I just went into my two hives. One of them at least has overcrowded and hot – indicated by the massive bearding that begins in the late afternoon and continues through the night until the foragers go out again in the morning. They don’t abandon this way of keeping the hive cool inside even when it rains: scores of bees drown then. No swarming, though. Knock on wood! But if these hives survive the winter, I’d better be ready come spring!
I harvested 90 pounds of honey at the end of July. Considering these were first-year packages (on fully drawn-out frames, however), that was a gift. For the harvest I used a bee escape built and lent to me by a friend. It was the first time I used it and it worked great, on both hives (24 hours each). No more brushing angry bees off the individual frames, what a relief!
Today’s quick inspection when the hives were in the shade was pretty mellow. I just took a peek in the supers. There’s some honey in there, not much, and nothing capped. This was expected as the nectar flow has been bad, what with the drought. I had one and a half supers still dripping with honey from the harvest, so stuck one on top of each hive to let the bees clean out the frames. I’ll take them off again in a few days, before they start putting new honey in there or putting burr comb all over them.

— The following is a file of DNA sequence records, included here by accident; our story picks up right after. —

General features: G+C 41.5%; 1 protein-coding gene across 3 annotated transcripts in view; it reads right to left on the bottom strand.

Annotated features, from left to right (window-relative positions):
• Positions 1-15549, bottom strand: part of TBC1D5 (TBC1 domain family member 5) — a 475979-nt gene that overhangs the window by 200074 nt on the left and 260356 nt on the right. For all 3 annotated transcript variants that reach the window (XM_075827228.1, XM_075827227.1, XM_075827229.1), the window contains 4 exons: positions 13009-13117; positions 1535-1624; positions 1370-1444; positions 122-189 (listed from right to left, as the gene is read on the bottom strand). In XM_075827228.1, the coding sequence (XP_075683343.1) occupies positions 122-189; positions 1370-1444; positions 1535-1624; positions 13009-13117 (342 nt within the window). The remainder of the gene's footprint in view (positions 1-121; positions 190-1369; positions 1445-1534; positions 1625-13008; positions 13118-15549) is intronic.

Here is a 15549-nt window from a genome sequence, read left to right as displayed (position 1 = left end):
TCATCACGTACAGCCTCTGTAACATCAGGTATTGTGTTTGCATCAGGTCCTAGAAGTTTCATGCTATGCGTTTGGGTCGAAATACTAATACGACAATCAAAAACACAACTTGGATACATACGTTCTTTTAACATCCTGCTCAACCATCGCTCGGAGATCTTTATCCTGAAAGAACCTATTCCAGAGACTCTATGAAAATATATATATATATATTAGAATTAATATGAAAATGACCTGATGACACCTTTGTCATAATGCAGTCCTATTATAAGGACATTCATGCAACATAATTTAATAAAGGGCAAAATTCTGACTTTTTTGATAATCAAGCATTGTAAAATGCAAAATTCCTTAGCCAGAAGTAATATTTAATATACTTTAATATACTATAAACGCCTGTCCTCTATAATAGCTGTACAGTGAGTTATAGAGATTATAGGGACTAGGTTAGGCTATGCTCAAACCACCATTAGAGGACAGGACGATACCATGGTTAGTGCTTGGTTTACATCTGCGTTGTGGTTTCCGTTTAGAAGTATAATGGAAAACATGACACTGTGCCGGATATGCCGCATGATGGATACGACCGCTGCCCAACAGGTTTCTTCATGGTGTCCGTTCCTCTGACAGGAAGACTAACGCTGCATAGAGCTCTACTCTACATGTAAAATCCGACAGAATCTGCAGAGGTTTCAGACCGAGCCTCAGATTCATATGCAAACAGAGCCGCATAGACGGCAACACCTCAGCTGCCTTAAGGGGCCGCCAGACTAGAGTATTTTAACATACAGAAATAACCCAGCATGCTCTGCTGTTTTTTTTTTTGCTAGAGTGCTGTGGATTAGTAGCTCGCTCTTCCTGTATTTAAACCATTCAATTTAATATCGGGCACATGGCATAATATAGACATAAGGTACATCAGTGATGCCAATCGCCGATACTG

Hopefully there will be another honey harvest after the fall nectar flow. We’ve had a week of good, mostly gentle rains, so hopefully the flowers will get going and flowing again.
I’ve become a much more hands-off beekeeper over the years. In my first year I used to go in every two weeks. Now, every time I prepare (lighting the smoker, getting into my gear in the backyard) and walk over to the apiary, I need to take a bit of a breath to calm my heart. Over the years I’ve come to realize that these are massive organisms I am messing with, often 50,000 bees busily doing their complex and enigmatic thing, who knows in what kind of mood, under what stress. That I am bigger may mean nothing to them: they’re 50,000, I’m just one. I often imagine what it would be like to accidentally drop a full frame or box, to go in at the very wrong moment, smelling of the wrong thing. Yes, there’s some fear there, but not the paralyzing kind, so I am not hands-off because of it. If anything, it makes my experience when I go in so much more intense and pleasurable. No longer thinking I am in control, but more there, with them, more respectful and awed (I for them, if they respect me, I wouldn’t know or presume), and more myself, too. So, if we realize Neighborwoods – a bit more land – I think that I’ll build a much bigger apiary. Twenty, even fifty, hives, with room for queen and bee rearing, now that would be life!